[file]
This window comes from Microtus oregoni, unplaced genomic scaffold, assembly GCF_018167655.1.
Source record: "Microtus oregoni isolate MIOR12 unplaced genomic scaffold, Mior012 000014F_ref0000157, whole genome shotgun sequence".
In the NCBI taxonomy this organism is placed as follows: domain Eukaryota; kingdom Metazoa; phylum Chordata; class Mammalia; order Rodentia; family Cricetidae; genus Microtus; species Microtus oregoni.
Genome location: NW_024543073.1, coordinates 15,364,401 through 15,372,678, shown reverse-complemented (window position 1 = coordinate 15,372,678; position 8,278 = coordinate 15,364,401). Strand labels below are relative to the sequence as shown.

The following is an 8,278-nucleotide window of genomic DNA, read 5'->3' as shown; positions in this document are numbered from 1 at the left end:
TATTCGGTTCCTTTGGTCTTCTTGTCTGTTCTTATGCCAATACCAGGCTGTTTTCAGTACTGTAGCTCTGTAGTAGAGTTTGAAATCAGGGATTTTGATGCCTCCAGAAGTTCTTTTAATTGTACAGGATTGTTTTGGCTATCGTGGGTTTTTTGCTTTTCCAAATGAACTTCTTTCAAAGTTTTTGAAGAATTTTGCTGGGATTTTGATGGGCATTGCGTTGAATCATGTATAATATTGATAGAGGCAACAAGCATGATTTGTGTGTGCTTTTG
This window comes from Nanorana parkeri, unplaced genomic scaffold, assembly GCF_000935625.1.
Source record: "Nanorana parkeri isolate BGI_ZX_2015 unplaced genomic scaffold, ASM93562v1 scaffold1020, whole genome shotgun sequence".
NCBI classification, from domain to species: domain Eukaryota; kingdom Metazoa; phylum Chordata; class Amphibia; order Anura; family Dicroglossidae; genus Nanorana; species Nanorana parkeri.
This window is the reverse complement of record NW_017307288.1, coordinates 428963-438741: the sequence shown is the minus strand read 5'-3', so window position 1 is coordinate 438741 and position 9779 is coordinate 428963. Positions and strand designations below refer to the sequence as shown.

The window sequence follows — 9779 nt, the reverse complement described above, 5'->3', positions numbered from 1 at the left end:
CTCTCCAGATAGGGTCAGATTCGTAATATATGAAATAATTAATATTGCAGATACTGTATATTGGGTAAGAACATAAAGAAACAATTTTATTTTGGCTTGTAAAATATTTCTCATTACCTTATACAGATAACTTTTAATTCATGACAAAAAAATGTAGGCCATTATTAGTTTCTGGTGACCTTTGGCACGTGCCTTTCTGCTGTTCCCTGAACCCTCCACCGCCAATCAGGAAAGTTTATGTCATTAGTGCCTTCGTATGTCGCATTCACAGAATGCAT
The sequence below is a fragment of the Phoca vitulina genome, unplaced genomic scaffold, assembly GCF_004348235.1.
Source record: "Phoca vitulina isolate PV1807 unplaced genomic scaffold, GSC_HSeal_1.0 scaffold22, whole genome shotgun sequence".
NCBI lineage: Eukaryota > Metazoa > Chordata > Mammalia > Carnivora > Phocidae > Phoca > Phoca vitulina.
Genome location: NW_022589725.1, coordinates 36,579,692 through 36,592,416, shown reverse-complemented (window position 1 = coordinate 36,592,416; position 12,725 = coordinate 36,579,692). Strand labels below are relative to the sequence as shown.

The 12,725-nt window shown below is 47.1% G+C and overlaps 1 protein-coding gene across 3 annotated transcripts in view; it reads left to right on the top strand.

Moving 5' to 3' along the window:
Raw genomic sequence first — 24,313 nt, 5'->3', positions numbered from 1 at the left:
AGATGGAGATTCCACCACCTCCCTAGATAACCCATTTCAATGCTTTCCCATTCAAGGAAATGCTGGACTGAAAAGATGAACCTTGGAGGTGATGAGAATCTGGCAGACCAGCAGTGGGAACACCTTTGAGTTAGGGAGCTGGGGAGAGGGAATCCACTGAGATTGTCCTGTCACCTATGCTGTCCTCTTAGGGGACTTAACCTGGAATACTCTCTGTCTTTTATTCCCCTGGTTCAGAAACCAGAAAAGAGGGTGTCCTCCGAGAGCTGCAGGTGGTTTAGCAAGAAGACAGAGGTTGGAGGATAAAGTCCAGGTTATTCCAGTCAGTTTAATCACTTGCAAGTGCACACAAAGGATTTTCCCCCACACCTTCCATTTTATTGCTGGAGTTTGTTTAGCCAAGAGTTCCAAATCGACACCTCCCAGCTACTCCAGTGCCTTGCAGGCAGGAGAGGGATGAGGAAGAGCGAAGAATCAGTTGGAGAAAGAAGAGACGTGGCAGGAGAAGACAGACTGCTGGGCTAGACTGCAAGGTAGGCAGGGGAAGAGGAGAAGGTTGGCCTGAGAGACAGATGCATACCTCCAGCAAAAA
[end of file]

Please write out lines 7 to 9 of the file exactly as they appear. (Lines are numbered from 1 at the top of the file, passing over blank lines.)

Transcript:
This window comes from Nanorana parkeri, unplaced genomic scaffold, assembly GCF_000935625.1.
Source record: "Nanorana parkeri isolate BGI_ZX_2015 unplaced genomic scaffold, ASM93562v1 scaffold1020, whole genome shotgun sequence".
NCBI classification, from domain to species: domain Eukaryota; kingdom Metazoa; phylum Chordata; class Amphibia; order Anura; family Dicroglossidae; genus Nanorana; species Nanorana parkeri.